You’ve Won, But Are You Willing To Lead?

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Kathleen Schafer

The confetti has fallen, the balloons have been released and the adoring crowds are gone. The moment that every candidate hopes to face is here—victory. Yet, this the point at which successful candidates must pivot from election year warrior to genteel statesman or woman. The challenge for so many elected officials is that they rarely experience this transformation and our nation is left with legislatures full of rowdy candidates rather than thoughtful leaders.

Winning an election and governing are two different tasks that require not only different skills but also a shift in perspective between viewing every occurrence as a possible attack and seeing through the smoke to find a common way forward. Just as a skilled fighter doesn’t wield his sword at every noise around the village campfire, so too must our legislators learn to release the adrenaline soaked vitriol of the campaign trail and open up to their colleagues across the aisle. Campaigning to leading is a chasm too few elected officials are crossing and the resulting stalemates are keeping us for addressing the pressing issues of the day.

Politico’s Jonathan Allen said “The status quo prevailed Tuesday night, leaving official Washington to wake up Wednesday to its own version of the deja-vu-all over-again movie Groundhog Day.” The last thing this country needs is a repeat of the past two years of gamesmanship. Time again candidates on the stump talked of the need for bipartisanship, for forging solutions crafted from common ground and for actually talking with rather than at those from the other party. Convenient ideas when voters are staring one in the face, why then does it cease to be practiced after the ballots are cast?

Leadership, unlike candidacy, is a consistent practice taking action based on one’s values day in and day out. As John Wooden said, “the true test of a man’s character is what he does when no one is watching.” As Americans return to their political ad free television and the waning glare of the election spotlight, can these officials see the value in leading beyond partisan politics and the vehemence of their leadership intent on supremacy? For Republicans will political leadership come by releasing the need to control personal issues legislatively and acknowledging on-going economic disparity in the tax code doesn’t create a vital economy? Will Democrats reflect on long-term consequences of unfettered benefits for public unions and social programs? And can Americans find in themselves the power to not only change issues on the ground, will we continue to hold our elected officials accountable for the actions in or out of the spotlight?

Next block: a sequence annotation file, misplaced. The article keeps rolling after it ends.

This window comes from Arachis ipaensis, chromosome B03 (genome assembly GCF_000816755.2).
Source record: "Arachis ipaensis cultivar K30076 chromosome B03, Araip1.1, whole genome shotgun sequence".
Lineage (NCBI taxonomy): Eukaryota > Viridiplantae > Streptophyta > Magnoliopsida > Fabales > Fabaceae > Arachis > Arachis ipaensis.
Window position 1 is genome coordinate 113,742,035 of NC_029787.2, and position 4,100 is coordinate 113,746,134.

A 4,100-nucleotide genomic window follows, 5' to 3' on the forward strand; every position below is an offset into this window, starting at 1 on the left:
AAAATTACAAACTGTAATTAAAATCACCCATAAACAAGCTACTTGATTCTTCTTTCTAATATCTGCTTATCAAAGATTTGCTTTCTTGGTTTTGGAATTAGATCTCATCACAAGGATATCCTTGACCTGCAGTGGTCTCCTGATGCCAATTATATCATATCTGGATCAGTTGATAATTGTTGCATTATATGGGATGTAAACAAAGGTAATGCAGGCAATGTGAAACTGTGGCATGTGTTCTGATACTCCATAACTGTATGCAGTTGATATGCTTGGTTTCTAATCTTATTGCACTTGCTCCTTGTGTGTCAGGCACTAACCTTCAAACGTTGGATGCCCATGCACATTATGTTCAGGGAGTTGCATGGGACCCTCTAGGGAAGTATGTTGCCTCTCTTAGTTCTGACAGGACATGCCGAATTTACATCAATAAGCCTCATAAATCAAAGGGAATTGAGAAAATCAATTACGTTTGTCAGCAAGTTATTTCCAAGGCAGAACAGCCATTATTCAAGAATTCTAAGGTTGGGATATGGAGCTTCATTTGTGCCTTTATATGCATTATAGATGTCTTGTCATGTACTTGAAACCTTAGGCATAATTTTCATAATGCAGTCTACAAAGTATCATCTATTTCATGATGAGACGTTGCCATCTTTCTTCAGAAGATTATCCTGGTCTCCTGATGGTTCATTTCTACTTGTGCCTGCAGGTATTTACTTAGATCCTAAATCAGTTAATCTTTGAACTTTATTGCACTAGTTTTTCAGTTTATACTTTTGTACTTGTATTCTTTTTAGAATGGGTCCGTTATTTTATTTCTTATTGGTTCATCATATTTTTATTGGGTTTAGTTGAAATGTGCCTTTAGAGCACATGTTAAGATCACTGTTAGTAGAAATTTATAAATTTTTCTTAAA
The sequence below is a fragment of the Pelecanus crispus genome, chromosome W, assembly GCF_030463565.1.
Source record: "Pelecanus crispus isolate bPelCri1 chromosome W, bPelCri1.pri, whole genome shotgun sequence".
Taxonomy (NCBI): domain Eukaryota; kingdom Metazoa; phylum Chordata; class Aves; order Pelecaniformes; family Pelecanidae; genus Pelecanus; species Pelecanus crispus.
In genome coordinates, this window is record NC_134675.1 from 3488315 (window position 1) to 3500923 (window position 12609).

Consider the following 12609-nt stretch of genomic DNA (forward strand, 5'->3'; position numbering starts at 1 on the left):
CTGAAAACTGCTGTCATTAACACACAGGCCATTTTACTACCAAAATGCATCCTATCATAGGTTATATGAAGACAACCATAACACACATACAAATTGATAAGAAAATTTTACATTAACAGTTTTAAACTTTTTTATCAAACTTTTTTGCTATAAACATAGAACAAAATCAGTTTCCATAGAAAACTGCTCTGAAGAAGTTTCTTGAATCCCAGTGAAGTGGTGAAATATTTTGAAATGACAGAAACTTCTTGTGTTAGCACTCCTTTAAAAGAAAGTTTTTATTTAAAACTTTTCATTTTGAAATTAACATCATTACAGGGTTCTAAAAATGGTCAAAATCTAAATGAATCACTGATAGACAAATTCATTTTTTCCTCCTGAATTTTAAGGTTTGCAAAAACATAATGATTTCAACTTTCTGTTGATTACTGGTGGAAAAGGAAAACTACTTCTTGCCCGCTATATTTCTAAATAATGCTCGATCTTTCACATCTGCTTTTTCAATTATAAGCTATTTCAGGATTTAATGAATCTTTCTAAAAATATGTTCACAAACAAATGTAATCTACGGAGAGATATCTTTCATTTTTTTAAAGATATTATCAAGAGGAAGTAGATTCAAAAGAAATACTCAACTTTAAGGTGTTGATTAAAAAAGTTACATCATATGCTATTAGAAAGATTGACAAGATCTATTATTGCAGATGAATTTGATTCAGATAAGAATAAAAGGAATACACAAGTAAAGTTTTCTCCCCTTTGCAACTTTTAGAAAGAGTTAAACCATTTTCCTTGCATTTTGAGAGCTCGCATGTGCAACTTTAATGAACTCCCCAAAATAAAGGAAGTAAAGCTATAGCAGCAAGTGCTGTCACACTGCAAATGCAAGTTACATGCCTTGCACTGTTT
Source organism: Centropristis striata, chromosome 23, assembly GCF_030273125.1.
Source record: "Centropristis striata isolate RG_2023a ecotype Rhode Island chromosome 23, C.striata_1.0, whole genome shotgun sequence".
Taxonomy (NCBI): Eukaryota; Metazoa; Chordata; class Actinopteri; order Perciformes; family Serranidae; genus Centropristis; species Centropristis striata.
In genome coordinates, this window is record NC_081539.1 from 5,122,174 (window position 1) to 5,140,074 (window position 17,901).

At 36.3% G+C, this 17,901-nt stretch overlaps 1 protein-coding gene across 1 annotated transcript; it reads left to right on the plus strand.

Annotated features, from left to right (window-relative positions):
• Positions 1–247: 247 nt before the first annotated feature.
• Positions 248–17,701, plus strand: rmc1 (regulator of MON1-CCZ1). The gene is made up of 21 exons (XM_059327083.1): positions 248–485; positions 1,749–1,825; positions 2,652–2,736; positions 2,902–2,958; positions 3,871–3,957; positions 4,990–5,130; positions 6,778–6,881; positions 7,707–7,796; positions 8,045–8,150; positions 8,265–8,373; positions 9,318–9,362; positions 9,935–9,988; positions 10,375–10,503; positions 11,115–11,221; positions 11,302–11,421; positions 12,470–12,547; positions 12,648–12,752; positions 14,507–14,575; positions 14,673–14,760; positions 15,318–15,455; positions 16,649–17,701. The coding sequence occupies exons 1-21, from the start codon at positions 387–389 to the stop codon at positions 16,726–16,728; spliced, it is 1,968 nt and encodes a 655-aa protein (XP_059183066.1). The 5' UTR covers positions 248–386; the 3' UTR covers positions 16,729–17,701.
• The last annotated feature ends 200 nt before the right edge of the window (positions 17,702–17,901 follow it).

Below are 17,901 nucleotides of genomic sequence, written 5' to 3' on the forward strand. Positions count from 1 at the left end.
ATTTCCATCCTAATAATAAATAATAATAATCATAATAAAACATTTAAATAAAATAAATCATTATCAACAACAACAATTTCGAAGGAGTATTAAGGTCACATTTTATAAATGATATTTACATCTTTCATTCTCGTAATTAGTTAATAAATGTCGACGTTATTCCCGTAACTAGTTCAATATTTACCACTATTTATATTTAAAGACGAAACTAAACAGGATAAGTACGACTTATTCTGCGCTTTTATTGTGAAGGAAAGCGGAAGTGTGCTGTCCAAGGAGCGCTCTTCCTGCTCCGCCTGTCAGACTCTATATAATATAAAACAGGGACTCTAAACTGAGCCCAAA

Ultimately, the public holds the trump card. We have the power to participate beyond biennial or quadrennial elections. We can choose to turn off media that incites anger, disparages others and twists the truth. We can take action to address issues of concern in our communities and we can lead the way by reaching out to others to find ways of coming together to create real world solutions.

It is exciting to stand in the glow of democracy. Win or loose, there is a deeper feeling of connectedness to something much great than ourselves. The United States of America is the beacon of freedom and millions of people throughout the world would love the chance to have free, fair and peaceful elections. Having worked with leaders in many such countries, I am humbled by the tremendous gift bestowed to us in this nation.

It is for this reason, that I have dedicated my life and work to improving the quality of leadership across this country and throughout the world. We have the power to change our world, to create harmonious communities, not homogeneous ones. And it the same power that our elected leaders have when they walk into the halls of government. We are not asking them lay down their values for expediency—we are asking that we find the core of the values shared by all and start move forward from that point.

Leadership is a choice and an opportunity to put one’s love into action. Love is what inspires us to do better and to be better. In the Congress and in statehouses throughout the nation, little love or inspiration is apparent. What is needed is an atmosphere where creativity and cooperation abound, where leadership is the means to an end and where candidates park their competitiveness at the door and enter with a sincere desire to create real world solutions.

The next two years are a blank slate and it is up to each incumbent to decide to lead or to keep campaigning. For those that choose the former, the road to reelection is not the goal and in letting it go it will actually be easier to achieve two years from now.

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